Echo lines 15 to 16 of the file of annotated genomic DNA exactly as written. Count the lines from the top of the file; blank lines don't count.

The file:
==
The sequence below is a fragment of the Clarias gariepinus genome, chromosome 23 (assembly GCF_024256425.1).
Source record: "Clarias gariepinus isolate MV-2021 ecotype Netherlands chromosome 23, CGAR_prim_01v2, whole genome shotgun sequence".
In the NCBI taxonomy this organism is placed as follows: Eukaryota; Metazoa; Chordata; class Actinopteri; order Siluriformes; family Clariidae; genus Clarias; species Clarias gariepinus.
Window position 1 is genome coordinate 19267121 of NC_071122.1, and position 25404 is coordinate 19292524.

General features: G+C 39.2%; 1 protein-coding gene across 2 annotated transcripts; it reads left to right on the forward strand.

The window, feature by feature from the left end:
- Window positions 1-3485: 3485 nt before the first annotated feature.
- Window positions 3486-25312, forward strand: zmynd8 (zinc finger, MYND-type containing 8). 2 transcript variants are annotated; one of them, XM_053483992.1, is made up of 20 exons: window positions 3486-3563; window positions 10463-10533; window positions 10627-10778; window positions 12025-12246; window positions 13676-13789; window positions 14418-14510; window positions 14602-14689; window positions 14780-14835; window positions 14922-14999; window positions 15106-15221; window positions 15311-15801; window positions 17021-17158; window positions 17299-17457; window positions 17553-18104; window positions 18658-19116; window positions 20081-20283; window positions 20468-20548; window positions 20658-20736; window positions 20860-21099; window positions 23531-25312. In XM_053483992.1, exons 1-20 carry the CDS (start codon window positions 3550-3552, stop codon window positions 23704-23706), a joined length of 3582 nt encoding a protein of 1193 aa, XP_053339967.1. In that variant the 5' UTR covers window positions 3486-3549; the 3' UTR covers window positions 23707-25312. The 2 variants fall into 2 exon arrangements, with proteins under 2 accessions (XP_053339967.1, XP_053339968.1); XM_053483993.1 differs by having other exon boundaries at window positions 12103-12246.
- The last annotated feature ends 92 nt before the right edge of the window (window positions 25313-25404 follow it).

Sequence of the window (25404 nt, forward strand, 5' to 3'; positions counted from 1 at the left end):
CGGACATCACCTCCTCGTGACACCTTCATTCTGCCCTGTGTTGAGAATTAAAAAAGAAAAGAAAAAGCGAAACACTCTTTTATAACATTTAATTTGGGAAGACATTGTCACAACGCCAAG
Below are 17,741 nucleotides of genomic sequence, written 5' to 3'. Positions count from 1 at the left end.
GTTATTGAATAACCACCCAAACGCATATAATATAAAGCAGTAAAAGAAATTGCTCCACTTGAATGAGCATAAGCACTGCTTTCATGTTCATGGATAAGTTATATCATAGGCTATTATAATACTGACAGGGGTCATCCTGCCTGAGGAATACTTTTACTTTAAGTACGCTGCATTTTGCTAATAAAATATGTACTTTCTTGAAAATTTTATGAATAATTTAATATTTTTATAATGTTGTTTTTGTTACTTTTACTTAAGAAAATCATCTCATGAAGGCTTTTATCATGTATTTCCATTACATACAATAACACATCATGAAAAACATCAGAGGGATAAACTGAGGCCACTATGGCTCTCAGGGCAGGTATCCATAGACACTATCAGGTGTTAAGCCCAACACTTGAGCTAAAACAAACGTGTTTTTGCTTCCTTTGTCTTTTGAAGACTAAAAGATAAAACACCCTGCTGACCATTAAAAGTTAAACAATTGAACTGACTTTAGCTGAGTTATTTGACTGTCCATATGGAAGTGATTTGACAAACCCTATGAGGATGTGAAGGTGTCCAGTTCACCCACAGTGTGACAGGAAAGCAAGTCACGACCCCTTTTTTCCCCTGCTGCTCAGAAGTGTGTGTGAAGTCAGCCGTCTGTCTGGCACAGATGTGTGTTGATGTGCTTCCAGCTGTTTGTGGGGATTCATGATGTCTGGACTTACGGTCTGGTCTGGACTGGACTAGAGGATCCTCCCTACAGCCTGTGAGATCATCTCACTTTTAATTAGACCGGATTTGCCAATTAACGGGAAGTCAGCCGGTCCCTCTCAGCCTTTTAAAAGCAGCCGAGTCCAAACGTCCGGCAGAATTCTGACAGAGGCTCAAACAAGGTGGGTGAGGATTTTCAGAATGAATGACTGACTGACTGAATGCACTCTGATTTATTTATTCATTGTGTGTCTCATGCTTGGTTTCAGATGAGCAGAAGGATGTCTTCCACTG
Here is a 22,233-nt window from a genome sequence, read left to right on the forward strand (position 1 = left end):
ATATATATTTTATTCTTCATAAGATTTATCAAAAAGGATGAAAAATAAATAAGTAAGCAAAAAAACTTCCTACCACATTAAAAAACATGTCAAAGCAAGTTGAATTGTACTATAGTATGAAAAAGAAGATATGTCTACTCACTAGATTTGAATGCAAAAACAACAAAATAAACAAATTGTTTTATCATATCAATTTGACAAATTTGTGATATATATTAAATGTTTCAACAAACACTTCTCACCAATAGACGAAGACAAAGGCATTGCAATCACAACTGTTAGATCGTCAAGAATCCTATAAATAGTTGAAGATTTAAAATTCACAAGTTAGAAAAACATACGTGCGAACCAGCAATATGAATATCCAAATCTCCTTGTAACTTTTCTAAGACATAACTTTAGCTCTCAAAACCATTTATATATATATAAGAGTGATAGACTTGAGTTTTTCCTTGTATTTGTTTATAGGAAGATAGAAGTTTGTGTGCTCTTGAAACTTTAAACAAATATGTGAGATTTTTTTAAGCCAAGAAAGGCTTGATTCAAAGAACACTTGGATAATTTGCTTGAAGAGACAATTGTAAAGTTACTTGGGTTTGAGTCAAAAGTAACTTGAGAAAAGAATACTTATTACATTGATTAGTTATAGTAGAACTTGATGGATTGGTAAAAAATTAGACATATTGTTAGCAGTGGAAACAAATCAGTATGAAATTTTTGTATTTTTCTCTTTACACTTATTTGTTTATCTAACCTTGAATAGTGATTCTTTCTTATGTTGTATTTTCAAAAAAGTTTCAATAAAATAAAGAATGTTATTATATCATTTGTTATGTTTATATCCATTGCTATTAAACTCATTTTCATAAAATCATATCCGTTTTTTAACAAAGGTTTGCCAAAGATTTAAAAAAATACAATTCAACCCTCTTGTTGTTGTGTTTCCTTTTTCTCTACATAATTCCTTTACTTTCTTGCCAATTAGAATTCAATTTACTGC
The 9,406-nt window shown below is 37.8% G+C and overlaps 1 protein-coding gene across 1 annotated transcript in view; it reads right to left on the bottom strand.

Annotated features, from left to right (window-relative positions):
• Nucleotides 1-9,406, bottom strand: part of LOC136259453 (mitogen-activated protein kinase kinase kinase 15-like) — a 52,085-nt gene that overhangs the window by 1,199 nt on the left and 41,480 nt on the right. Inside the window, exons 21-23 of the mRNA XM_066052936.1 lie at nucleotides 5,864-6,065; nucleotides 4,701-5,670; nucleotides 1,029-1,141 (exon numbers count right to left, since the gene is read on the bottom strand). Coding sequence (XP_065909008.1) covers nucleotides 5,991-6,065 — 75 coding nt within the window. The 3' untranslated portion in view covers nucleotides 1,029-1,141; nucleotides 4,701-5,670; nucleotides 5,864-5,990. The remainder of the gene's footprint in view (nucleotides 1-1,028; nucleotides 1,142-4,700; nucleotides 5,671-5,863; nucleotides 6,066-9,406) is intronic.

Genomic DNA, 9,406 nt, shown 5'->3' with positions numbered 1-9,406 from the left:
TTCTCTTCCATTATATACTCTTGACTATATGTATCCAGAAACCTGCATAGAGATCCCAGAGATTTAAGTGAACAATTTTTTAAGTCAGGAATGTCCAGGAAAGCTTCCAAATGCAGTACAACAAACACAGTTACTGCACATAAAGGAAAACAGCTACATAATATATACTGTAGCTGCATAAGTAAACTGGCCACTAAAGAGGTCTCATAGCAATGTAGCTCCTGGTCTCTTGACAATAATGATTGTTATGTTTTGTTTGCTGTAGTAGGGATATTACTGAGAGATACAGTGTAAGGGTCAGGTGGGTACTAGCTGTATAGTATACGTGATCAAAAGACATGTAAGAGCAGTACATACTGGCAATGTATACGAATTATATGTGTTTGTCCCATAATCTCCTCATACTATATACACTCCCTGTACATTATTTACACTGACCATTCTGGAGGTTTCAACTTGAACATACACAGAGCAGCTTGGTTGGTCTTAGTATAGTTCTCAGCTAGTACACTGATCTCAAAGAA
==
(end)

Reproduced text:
ATATATATTTTATTCTTCATAAGATTTATCAAAAAGGATGAAAAATAAATAAGTAAGCAAAAAAACTTCCTACCACATTAAAAAACATGTCAAAGCAAGTTGAATTGTACTATAGTATGAAAAAGAAGATATGTCTACTCACTAGATTTGAATGCAAAAACAACAAAATAAACAAATTGTTTTATCATATCAATTTGACAAATTTGTGATATATATTAAATGTTTCAACAAACACTTCTCACCAATAGACGAAGACAAAGGCATTGCAATCACAACTGTTAGATCGTCAAGAATCCTATAAATAGTTGAAGATTTAAAATTCACAAGTTAGAAAAACATACGTGCGAACCAGCAATATGAATATCCAAATCTCCTTGTAACTTTTCTAAGACATAACTTTAGCTCTCAAAACCATTTATATATATATAAGAGTGATAGACTTGAGTTTTTCCTTGTATTTGTTTATAGGAAGATAGAAGTTTGTGTGCTCTTGAAACTTTAAACAAATATGTGAGATTTTTTTAAGCCAAGAAAGGCTTGATTCAAAGAACACTTGGATAATTTGCTTGAAGAGACAATTGTAAAGTTACTTGGGTTTGAGTCAAAAGTAACTTGAGAAAAGAATACTTATTACATTGATTAGTTATAGTAGAACTTGATGGATTGGTAAAAAATTAGACATATTGTTAGCAGTGGAAACAAATCAGTATGAAATTTTTGTATTTTTCTCTTTACACTTATTTGTTTATCTAACCTTGAATAGTGATTCTTTCTTATGTTGTATTTTCAAAAAAGTTTCAATAAAATAAAGAATGTTATTATATCATTTGTTATGTTTATATCCATTGCTATTAAACTCATTTTCATAAAATCATATCCGTTTTTTAACAAAGGTTTGCCAAAGATTTAAAAAAATACAATTCAACCCTCTTGTTGTTGTGTTTCCTTTTTCTCTACATAATTCCTTTACTTTCTTGCCAATTAGAATTCAATTTACTGC
The 9,406-nt window shown below is 37.8% G+C and overlaps 1 protein-coding gene across 1 annotated transcript in view; it reads right to left on the bottom strand.